While traveling around in faraway places such as Greenland or Kamchatka, I didn't found it attractive to visit Scandinavia. Compared to the aforementioned places it seemed too civilized, not exotic enough. However, away from the considerably higher density of visitors, it hosts arctic landscapes with all their beauty, climatic roughness, and stands its ground against any other "wonder" on our planet. The first tour in Norway was to cross the Hardangervidda from south to north. No regrets, so far, and on we went for more.

Canarian Islands and Madeira

The group of the Canaries and its northern neighbor Madeira are within easy reach of Germany and have established themselves as a popular target for tourism. They provide outstanding ground for hiking activities while at the same time delivering a luxurious and exotic climate. The contrast to more northern latitudes is especially pronounced in winter.


Far away, a long distance flight from Europe, but worth it. It's a great walk across the island, through large cirques cut into the volcanic soil by erosion, up to high summits including an active volcano. Many private places offer a stay for the night and a meal in the exotic villages. The dense network of marked trails is spread all over the island. This island is for hiking, not for laying around on the beach.

Around the Mediterranean Sea

The Mediterranean Sea hosts a number of juicy hiking grounds along mountainous shores and on beautiful islands. Most of these locations are well within reach, often by cheap touristic travel. Last not least the warm climate enables us to hike this region outside the main season in autumn and spring, if not in winter time.

Alps and other mountains

Why always travel so far? Here are the Alps in the center of Europe, and I feel that I should go more often to the probably most famous mountains in the world. A trip to Italy inspired me to add a special page about the Alps. And there are other mountains beside the Alps that might be worth a few photographs, too.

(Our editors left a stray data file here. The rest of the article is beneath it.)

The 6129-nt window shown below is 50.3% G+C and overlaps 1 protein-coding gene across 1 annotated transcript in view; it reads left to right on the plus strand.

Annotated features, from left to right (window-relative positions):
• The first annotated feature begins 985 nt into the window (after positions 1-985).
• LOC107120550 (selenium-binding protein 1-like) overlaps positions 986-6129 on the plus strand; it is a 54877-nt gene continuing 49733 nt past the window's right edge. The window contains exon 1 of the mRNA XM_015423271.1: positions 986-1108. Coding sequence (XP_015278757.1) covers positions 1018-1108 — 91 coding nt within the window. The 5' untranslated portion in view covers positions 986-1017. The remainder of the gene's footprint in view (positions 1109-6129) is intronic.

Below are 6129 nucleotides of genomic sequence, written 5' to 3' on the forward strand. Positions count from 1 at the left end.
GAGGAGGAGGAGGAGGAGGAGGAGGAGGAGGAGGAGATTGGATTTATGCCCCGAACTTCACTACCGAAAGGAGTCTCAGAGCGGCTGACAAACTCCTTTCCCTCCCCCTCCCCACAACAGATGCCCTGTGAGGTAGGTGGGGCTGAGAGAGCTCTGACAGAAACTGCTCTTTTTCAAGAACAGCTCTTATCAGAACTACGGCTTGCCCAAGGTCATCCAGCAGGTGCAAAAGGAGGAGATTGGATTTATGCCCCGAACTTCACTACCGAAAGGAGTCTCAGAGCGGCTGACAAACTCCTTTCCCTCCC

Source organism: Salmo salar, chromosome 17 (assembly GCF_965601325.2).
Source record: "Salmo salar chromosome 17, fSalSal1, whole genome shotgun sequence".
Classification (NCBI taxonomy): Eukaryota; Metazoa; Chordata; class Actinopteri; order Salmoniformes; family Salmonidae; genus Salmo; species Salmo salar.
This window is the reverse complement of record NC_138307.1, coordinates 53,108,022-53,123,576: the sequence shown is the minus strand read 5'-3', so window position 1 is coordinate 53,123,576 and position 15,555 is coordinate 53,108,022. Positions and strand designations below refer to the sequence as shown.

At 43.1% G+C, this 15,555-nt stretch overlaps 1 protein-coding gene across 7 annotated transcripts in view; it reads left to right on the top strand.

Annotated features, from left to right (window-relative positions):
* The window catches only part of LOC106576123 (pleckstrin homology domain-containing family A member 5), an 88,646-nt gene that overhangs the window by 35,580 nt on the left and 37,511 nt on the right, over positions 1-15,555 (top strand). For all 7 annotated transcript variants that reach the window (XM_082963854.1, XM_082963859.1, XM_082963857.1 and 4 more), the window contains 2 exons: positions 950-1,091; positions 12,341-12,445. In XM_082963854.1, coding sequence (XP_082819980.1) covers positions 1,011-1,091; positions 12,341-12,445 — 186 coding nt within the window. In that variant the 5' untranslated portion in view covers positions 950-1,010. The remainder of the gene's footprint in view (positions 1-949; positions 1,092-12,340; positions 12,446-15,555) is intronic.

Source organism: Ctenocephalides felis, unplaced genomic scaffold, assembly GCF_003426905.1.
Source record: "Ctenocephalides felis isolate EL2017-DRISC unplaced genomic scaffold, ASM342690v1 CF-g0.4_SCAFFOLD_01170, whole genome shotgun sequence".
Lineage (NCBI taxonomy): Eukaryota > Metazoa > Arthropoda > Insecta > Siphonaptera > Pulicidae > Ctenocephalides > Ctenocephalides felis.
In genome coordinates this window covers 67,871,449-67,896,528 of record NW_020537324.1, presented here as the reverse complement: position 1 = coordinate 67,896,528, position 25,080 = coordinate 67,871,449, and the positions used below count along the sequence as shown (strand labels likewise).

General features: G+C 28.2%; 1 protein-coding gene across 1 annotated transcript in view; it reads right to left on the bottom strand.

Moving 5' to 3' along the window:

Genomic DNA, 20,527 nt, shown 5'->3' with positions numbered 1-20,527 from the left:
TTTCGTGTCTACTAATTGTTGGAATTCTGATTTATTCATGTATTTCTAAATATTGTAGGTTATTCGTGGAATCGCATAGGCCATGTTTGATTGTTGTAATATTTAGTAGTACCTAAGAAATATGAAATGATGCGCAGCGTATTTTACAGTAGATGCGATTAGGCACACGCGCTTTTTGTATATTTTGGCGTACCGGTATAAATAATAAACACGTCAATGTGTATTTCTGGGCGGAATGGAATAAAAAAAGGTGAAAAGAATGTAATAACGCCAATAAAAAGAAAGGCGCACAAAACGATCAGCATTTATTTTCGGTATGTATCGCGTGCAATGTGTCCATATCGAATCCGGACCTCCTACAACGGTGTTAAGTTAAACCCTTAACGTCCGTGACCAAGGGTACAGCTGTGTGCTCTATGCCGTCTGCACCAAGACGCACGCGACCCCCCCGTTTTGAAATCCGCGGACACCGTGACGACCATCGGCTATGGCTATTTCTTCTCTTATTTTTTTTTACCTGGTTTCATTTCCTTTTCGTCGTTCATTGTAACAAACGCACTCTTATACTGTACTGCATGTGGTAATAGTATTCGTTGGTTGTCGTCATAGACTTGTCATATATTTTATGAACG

This small collection of city photographs is the contrast to all the wilderness on this site. We live in a civilized world, are accustomed to an easy live in our hometown. Each time I return from a mountain trip I am happy to be back in civilization, no matter of all the beauty of nature. Nevertheless, our cities have their beautiful sides, too.


The webpage of my Polish friend Piotr Celinski contains more photographs of Kamchatka as well as of other areas.

If there's somebody out there not interested in using GPS systems for orientation purposes I'd recommend the webpage of Henning Umland on Celestial Navigation.

What are the volcanoes in Kamchatka doing right now? Look for updated information on the pages of the Alaska Volcano Observatory.

And if you want to know more, have a look at the Holocene volcanoes of Kamchatka.

Mountains are the playground for geologists. Maurice de Graaf hosts a general overview on mineral deposits in Russia.

Many people enjoy riding a mountainbike. Some of them have already got as far as Kamchatka. Look at the site of Waltraud and Andreas.

Send Mail To: Lutz Kirchner

This page was originally established to make some of my photographs available to my friends, just like the good old photo-album, after I had heard complaints such as "slides are fine, but it's a pain to project them, paper prints are much better". The internet makes it possible to present a few pictures without complicated procedures, however, some may again complain about too many pictures or may want a higher resolution or get into problems during downloading. I tried to find the best compromise between these factors, short download times in mind, and if somebody has an idea on how to improve this homepage, well, all ideas are welcome.